This attitude has been changing since the start of the 2020s. “Innovation without permission” and “free flow of information” are still applicable. However, in view of the growing abuse of Internet liberties, more and more governments of democratic states, too, are requesting transparent, fair and implementable rules for the Internet. Regulation is beginning to be perceived less as a synonym of censorship and protectionism than as a guarantee for a free exchange of ideas and information and for fair competition. Today, even transnational Internet companies, which relied on the “self-regulation” of the Internet 20 years ago, are requesting a functioning governmental legal system for the Internet that creates stable political and economic conditions, offers planning security and guarantees procedures governed by the rule of law for the event of conflicts.

On the one hand, this change in mindset has created the foundation for resolving previously unsurmountable obstacles to a global regulation of the Internet in international organisations like the United Nations or ITU. On the other hand, the gap between the interpretation of the “rule of law” by democratic and by autocratic systems has become much more obvious. This makes the global Internet governance debate more complicated in so far as agreement about meta concepts such as “governance” or the acceptance of “principles and standards” during international negotiations of contracts does not necessarily mean that the parties involved agree about the issue under consideration as such.

The currently emerging new international consensus about the need of global Internet regulation is based on widely differing interpretations of the way how to apply such regulation in the individual case. The rules and regulations of the USA and the EU on the one hand and those of China and Russia on the other are based on completely different concepts of “illegal content” or “cyber terrorism”. Even the USA and the EU do not have the same ideas concerning the arrangement and application of specific legal provisions, such as privacy or platform regulation for instance.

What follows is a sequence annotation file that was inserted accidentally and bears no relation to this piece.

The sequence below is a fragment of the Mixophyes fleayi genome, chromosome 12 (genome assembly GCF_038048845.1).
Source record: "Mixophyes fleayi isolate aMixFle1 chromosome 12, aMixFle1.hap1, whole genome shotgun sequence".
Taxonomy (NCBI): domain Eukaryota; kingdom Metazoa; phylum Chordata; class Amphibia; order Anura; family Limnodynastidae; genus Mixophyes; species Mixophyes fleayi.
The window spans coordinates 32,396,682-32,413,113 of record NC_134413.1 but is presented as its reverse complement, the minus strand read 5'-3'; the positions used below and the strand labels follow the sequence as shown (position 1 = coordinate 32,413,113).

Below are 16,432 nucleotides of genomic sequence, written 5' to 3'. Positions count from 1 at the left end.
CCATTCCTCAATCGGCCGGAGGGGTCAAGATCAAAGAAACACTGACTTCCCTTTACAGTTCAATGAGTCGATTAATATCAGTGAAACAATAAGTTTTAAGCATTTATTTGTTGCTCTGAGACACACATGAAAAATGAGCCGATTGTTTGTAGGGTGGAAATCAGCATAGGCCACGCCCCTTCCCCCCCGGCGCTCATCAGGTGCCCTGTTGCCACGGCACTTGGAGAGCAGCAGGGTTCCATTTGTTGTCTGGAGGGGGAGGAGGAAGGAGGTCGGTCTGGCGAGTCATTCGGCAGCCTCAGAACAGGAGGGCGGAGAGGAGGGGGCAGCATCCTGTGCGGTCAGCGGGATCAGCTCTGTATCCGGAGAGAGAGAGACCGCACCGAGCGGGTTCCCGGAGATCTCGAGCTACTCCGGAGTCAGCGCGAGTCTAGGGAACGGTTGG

The consensus within the UN, which reaffirms in various UN resolutions that international law and human rights must apply both offline and online, is overshadowed by a growing lack of consensus how to apply the binding principles of international law of the Charter of the United Nations (1945) and the norms in cyber space stipulated by the UN Declaration of Human Rights (1948) in a concrete case. Is a cyber attack on the infrastructure of another state a “use or threat of force” in terms of Article 2.4 of the UN Charter? And if so, would a cyber attack provide a legitimisation to activate Article 51 of the UN Charter – the right of self-defense (hack back)? And what about the right to privacy (Article 12) and the right to freedom of opinion and expression(Article 19) in the digital space as laid down in the UN Human Rights Declaration?

China vs. USA: The “Alaska Clash”

In the first quarter of 2021, these different opinions and interpretations clashed particularly harshly at the first high-level meeting of China and the USA after the inauguration of the US administrators, on 18 March 2021 in Anchorage/Alaska. When US Secretary of State, Anthony Blinken, requested the Chinese to refrain from attacking the US in cyber space, Yang, the member of the Politburo of the Chinese Communist Party that is responsible for foreign affairs, replied: “On cyber attacks, let me say that whether it’s the ability to launch cyber attacks or the technologies that could be deployed, the United States is the champion in this regard. You can’t blame this problem on somebody else“[1]